GPR: Using Electromagnetic Pulses to Find What Lies Beneath
Anyone who’s ever used a fish finder can appreciate how Ground Penetrating Radar (GPR) works.
A fish finder sends an electrical pulse that is converted into a sound wave, into the water. As the boat moves, the finder collects the sound wave recordings, which are displayed on a monitor side by side in a cross-section. When the sound wave strikes a fish, the wave is reflected back, showing the fish’s size and shape. The distance to the fish can be determined because the sound wave travels through the water at a known speed and the two-way travel time is known.
Ground penetrating radar sends electro-magnetic pulses into the ground. The pulses travel through the ground and reflect when they encounter different materials, due to a change in velocity or when they cannot penetrate materials such as metal.
GPR can save an underground utility contractor costly delays and mistakes. With urban redevelopment of central business districts at an all-time high, this is becoming more important.
The amplitude and phase of the reflected pulse, along with the two-way travel time is recorded and used to identify the location of the targets.
One of the earliest uses of GPR was to map the thickness of ice sheets and glaciers. Today the technology is utilized in a variety of applications, including archeological digs, road and bridge inspection, searching for unexploded ordnance, and of course, locating buried utilities.
A utility-locating GPR system usually consists of three elements: a GPR controller, a mid-frequency (200 to 400 MHz) antenna, and a cart with an integrated encoder that provides distance information. As the antenna is moved over the survey area, point targets such as pipes, appear as hyperbola shapes due to the increasing then decreasing two-way travel time as the antenna moves over the target. These hyperbola shapes may be processed to better determine the exact depth of the utility.
How far can GPR penetrate? Typical depth penetration for GPR is up to 30 meters. However, it depends on two variables; the antenna frequency and the material. In general, the lower the antenna frequency, the “deeper” the depth penetration. However, all materials are not created equal. Non-conductive dry materials, such as sand, are normally easiest to penetrate while conductive wet materials, such as clay, are typically more difficult for radar. Radar works well in fresh water but very poorly in salt water due to the high conductivity.
An integral part of Subsurface Utility Engineering (SUE), GPR is a type of geophysical survey that typically occurs after relevant engineering schematics have been sourced (Level ‘D’) and all visible utility appurtenances have been identified and plotted on a composite drawing (Level ‘C’). GPR is in accordance to the Subsurface Utility Engineering Process, codified in 2002 by the American Society of Civil Engineers (ASCE).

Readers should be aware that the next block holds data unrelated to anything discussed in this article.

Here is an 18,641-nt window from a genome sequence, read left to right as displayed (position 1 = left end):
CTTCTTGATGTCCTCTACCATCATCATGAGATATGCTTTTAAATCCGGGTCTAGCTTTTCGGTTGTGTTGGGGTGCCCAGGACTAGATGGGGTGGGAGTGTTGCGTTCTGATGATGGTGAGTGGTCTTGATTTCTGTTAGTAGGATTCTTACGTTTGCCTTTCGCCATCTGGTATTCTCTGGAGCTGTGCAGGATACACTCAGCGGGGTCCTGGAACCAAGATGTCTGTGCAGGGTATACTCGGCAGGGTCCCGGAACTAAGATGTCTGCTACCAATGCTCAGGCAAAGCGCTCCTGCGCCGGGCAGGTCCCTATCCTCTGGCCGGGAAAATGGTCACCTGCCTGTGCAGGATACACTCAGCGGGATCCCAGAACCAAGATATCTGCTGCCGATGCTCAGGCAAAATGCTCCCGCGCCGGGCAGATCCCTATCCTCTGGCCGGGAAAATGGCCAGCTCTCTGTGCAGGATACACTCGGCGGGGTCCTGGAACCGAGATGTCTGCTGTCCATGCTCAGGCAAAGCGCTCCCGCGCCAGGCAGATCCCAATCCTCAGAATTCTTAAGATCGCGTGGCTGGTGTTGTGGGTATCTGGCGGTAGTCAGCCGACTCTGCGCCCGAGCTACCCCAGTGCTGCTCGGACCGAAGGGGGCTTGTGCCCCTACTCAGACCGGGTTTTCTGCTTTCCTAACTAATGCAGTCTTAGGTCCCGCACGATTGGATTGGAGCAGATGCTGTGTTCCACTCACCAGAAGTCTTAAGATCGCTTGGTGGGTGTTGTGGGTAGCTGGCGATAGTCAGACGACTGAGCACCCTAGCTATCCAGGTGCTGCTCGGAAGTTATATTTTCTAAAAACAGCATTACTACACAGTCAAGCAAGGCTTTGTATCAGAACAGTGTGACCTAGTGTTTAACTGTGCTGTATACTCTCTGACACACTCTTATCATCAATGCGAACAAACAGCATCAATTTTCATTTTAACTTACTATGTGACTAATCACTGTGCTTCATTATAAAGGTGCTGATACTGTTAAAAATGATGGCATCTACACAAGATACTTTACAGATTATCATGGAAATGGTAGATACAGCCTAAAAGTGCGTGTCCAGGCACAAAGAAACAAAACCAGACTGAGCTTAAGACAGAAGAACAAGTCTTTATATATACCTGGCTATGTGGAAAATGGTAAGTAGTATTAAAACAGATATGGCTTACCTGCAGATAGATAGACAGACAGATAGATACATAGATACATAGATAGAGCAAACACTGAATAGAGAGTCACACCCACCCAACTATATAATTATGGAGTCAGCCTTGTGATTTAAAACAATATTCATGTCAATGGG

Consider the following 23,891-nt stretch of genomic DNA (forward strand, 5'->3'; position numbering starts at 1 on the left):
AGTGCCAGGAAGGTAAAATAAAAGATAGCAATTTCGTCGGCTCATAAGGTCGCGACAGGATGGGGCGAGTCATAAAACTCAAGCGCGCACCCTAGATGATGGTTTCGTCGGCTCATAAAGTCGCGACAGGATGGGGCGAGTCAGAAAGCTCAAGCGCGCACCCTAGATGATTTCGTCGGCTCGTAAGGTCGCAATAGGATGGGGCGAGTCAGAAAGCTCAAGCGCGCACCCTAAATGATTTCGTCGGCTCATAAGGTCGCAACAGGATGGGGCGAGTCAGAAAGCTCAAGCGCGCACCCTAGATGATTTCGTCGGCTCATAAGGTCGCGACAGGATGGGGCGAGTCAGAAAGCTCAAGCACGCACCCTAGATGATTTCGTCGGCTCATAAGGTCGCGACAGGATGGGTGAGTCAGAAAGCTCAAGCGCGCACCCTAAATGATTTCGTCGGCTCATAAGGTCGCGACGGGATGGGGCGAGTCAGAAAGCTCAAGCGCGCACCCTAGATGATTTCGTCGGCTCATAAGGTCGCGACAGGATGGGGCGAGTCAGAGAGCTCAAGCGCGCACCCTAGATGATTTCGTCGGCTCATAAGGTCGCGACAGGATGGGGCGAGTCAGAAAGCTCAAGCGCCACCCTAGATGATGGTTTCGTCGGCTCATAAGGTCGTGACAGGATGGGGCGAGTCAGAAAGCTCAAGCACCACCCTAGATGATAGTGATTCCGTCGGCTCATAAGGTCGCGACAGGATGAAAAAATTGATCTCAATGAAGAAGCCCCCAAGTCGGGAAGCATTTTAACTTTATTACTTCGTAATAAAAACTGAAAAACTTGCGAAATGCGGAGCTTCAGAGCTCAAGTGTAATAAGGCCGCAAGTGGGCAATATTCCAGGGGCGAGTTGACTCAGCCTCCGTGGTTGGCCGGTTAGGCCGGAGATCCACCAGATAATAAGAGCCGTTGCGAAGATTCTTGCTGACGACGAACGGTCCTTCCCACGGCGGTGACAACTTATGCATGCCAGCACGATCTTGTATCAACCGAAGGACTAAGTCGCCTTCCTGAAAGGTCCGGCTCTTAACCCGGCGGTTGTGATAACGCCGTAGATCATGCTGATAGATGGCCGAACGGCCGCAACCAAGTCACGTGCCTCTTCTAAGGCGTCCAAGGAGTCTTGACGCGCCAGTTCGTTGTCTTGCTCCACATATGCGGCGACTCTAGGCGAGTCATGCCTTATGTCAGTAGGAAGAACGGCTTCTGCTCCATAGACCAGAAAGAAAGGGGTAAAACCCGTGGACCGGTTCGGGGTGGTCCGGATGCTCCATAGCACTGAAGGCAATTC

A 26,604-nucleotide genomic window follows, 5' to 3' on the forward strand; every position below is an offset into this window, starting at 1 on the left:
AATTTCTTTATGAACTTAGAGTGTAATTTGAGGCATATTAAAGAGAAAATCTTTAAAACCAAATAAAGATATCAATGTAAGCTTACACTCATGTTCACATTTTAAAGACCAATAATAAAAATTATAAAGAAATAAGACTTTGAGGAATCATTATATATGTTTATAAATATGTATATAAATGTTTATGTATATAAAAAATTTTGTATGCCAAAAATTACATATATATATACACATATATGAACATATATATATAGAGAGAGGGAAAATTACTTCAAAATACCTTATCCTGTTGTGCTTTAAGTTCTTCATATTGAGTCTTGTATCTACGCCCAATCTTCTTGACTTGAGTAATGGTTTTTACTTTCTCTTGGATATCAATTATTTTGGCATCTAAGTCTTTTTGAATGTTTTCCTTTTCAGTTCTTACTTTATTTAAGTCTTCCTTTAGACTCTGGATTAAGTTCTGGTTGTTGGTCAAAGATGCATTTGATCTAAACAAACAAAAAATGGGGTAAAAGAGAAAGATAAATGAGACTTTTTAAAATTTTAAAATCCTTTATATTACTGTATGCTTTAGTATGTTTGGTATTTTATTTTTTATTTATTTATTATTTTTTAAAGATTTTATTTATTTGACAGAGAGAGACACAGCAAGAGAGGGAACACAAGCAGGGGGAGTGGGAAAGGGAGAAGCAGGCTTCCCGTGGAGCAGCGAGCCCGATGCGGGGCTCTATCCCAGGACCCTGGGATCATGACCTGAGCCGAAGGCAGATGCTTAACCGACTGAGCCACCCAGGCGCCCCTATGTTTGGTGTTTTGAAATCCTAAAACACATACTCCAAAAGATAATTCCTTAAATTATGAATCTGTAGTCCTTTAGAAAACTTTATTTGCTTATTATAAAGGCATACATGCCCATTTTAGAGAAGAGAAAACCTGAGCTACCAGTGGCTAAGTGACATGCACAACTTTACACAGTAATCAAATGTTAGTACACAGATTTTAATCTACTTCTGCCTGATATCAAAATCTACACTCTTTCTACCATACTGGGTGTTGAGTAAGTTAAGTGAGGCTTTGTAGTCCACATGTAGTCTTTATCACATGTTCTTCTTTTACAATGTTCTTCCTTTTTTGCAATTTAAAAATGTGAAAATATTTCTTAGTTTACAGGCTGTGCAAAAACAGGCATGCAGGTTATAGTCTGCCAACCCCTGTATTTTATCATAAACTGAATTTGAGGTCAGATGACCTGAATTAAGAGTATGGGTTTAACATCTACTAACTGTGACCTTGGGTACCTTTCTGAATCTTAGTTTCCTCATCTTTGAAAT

Benefits of GPR
“It's an effective product to confirm the existence of structures mentioned at Levels C and D,” says Jan Kesik, Canadian territory manager for Geophysical Survey Systems, Inc. (GSSI), a manufacturer of ground penetrating radar technologies.
In an interview with CUI, Kesik noted that GPR identifies both metallic and non-metallic structures.
“Therefore it can detect piping, water mains and multiple levels of metal piping if conditions are favourable. That said, GPR is a value-added tool for utility locating and complements frequency meters and other geophysical methods used to obtain a detailed SUE.”
GPR can also save an underground utility contractor costly delays and mistakes, which can occur if the contractor relies on old and sometimes unreliable information. With urban redevelopment of central business districts at an all-time high, this is becoming more important.
“New technology, such as fibre optic cable, is increasing the demand for trench work and non-destructive testing,” says Kesik. “Just the cost of hitting a fibre optic cable alone is motivation for proper SUE prior to construction.”
“The longer that fibre optic cable is down, and we’re talking potentially thousands of phone and Internet connections, the higher the cost to the communications provider. As well as the cost to businesses and the general public from having to cut services,” Kesik elaborated. “It’s in their best interest to never hit one.”
While GPR has a number of benefits under the SUE rubric, there are limitations. One is the type of soil or material being surveyed. Conductive soil containingsalt, or salt-saturated pavement, willattenuate the signal and therefore limitthe depth of penetration. Water, on theother hand, slows the signal down. “Dry,non-conductive environments are ideal,”says Kesik.
For utility contractors, knowing the type and depth of targets they are searching for will govern decision-making about the type of GPR instrumentation to invest in. GSSI for instance offers a range of GPR systems from an entry-level locating unit to advanced systems such as the UtilityScan DF (Dual Frequency).
Shown at the recent Canadian Common Ground Alliance’s 2014 Damage Prevention Symposium in Banff, UtilityScan DF offers a dual-frequency (300 and 800 MHz) antenna with the ability to locate both shallow and deep targets.
Kesik said having the dual-frequency antenna is an advantage because it eliminates the need to re-scan an area if the GPR provider doesn’t bring the right antenna. Shallow and deep targets can also be read on the same screen, using the “blend” mode.
“It’s saving a lot of time because you’ve got both shallow and deep, or low and high frequency antenna, all in one shot,” concluded Kesik.